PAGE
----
CBS 60 Minutes' Leslie Stahl at the wheel of a hacked car

February 8, 2015 | CBS 60 Minutes

Cybersecurity and hackable cars

CBS 60 Minutes was on campus to film a segment of their program on cybersecurity. A demonstration of the ease with which new cars can be hacked was based on research conducted by a team of UW engineers — Yoshi Kohno, Alexei Czeskis, Karl Koscher, and Franzi Roesner — and colleagues at the University of California, San Diego. See also: UW CSE's inside story.

the Millennium Falcon underwater robot

February 5, 2015 | UW Today

New tool monitors effects of tidal, wave energy on marine habitat

To responsibly harvest wave and tidal energy, we need to understand how animals and fish will be affected by ocean energy equipment. Enter the Millennium Falcon, an underwater robot designed to deploy and retrieve an unprecedented array of sensory capabilities in a "plug-and-socket" instrumentation package. Brian Polagye, a UW assistant professor of mechanical engineering, is a project leader.
See also: YouTube

Wayne Quinton

February 4, 2015 | Seattle Times

Wayne Quinton, UW’s ‘father of bioengineering,’ dies at 94

Distinguished alumnus Wayne Everett Quinton (’58 BS Mechanical Engineering) passed away on January 22, 2015, at the age of 94. His many inventions, including the lightweight cardiac treadmill, improved the quality of life for millions of people worldwide. Recognized as the world's first bioengineer, Wayne Quinton was named early in his career as one of the 25 top young scientists in the nation by Life magazine and was later honored by UW with the title “Father of Biomedical Engineering." He was a 2009 College of Engineering Diamond Award honoree. See also: Diamond Award profile | Columns feature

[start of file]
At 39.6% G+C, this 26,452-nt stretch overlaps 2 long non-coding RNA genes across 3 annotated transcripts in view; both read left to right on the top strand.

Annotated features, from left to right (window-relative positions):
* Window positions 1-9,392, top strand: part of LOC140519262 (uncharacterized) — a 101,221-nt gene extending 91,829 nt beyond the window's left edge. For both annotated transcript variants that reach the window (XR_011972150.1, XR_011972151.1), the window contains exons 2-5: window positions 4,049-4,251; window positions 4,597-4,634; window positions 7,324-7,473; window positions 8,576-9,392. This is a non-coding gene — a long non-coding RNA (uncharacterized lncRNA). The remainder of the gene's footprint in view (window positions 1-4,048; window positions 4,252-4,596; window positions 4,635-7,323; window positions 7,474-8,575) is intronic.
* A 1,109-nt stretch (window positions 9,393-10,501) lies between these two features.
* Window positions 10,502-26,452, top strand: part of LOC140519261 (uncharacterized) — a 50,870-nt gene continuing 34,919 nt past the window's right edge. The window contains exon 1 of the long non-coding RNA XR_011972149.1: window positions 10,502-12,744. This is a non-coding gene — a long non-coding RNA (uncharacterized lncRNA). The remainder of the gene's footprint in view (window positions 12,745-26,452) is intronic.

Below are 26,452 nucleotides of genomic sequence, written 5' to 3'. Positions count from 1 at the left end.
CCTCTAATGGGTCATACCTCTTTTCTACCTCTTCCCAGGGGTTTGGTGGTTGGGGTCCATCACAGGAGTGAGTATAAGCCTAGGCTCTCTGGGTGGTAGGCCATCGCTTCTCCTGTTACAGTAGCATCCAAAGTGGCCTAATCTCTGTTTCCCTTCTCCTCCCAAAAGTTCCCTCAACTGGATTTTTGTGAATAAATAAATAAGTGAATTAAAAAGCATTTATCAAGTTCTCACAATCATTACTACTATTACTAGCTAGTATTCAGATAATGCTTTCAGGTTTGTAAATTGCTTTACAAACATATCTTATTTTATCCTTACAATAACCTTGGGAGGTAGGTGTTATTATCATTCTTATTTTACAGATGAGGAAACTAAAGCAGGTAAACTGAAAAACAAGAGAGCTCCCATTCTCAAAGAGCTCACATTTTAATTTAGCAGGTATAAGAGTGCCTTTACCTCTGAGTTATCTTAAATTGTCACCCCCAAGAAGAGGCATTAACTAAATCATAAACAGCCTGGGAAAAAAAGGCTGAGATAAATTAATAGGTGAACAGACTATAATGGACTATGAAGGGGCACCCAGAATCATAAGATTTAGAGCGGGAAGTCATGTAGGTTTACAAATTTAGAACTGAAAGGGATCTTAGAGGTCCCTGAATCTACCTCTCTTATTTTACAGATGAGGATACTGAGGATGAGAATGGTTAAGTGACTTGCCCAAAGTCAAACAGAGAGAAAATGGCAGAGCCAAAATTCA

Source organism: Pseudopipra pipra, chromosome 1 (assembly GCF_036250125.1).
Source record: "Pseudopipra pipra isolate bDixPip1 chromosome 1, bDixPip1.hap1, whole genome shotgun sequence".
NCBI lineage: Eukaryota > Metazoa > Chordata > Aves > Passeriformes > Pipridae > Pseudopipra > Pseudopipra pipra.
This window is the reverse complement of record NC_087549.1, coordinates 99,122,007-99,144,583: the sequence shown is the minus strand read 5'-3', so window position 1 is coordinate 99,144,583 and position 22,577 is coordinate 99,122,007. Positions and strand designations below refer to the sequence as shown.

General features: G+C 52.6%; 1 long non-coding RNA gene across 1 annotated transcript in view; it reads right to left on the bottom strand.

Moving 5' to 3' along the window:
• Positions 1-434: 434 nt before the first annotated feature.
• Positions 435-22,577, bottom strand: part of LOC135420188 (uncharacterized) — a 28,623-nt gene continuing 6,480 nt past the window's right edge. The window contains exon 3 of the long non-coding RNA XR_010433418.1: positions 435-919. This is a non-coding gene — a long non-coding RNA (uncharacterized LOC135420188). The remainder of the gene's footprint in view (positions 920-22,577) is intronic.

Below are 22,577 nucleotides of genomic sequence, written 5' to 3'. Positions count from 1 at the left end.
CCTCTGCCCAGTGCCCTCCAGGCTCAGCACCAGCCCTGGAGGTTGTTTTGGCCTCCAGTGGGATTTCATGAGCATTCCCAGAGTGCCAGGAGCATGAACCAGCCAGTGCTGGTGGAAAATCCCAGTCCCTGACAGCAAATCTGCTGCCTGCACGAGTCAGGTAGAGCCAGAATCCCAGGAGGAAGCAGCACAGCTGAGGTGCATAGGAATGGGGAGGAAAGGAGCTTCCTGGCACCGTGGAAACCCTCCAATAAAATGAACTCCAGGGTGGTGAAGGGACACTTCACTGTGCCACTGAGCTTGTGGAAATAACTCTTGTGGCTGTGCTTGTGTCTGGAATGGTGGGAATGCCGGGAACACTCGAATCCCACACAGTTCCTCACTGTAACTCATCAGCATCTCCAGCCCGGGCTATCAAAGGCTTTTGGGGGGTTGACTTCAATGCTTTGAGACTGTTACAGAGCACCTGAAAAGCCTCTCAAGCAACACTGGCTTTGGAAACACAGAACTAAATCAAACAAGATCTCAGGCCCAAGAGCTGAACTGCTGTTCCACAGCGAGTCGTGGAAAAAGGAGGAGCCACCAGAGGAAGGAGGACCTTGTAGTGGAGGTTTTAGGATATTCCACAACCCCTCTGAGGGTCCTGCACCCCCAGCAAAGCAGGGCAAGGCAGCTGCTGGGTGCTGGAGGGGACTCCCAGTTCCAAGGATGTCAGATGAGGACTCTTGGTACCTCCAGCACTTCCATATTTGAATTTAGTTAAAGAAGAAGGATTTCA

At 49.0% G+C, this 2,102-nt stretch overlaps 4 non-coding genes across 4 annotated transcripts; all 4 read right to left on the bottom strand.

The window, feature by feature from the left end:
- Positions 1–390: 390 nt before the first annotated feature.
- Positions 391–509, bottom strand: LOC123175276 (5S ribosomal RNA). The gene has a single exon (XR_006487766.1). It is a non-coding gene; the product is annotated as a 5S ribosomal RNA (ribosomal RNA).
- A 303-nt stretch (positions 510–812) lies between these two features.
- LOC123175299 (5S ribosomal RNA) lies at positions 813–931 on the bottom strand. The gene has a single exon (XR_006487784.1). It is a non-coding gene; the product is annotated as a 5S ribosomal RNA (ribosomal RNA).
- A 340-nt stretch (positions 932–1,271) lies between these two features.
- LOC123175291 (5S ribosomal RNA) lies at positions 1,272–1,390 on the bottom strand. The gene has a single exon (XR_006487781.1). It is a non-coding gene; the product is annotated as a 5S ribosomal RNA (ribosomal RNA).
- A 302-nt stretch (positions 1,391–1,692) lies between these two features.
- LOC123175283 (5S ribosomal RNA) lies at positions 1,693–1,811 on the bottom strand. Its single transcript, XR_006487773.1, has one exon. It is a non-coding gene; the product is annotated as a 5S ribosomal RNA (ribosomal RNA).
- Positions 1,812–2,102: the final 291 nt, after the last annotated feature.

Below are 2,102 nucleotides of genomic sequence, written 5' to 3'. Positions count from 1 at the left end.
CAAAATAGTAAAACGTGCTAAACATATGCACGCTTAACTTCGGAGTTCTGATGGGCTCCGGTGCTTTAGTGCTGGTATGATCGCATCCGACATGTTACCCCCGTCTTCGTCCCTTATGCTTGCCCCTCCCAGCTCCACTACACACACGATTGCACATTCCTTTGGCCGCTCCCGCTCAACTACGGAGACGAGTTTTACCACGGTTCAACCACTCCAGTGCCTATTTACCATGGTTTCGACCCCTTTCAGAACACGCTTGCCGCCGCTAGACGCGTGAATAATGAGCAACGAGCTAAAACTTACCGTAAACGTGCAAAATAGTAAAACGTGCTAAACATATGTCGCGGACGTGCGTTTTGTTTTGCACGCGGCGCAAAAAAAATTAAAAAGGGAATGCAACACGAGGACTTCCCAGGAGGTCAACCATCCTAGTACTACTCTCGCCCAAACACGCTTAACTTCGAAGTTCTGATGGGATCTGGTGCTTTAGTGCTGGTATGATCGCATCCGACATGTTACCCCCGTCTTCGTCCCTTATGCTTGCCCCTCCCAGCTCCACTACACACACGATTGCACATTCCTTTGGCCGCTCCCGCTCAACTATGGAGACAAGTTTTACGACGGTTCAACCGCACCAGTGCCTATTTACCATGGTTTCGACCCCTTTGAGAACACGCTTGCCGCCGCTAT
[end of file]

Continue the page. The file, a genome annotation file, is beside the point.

model head on lab workbench

February 2, 2015 | University of Washington

Curbing Concussions

The Center for Disease Control and Prevention says up to a whopping 3.8 million sports-related concussions occur annually in the U.S., and those numbers are conservative — as many as 50 percent of concussions go unreported. “Helmet technology hasn’t evolved much at all in 40 or 50 years,” says Jonathan Posner, McMinn Endowed Associate Professor of Mechanical Engineering, who works on the project alongside Professor and Department Chair of Mechanical Engineering Per Reinhall. “Engineering and medicine are working together to come up with a practical solution.”

Gaetano Borriello

February 2, 2015 | CSE News

Remembering Gaetano Borriello, dedicated CSE professor and mentor

Friend, colleague, and professor of computer science & engineering Gaetano Borriello passed away on February 1. Gaetano sought to provide an extraordinary educational experience for students in which they discover, pursue, and achieve their potential to make the world a better place. In his honor, UW CSE established the Gaetano Borriello Fellowship for Change to support students whose work is focused on technology can improve the lives of under-served populations.

Cecilia Giachelli

February 01, 2015 | Office of the Dean

Cecilia Giachelli appointed chair of Bioengineering

Cecilia Giachelli has been appointed chair of the Department of Bioengineering beginning February 1, 2015. She is a professor of bioengineering, leads the Giachelli Lab for Cellular Bioengineering, and has served as acting chair since fall 2013. Read more in an announcement to colleagues from UW Engineering dean Michael Bragg and UW Medicine CEO Paul Ramsey.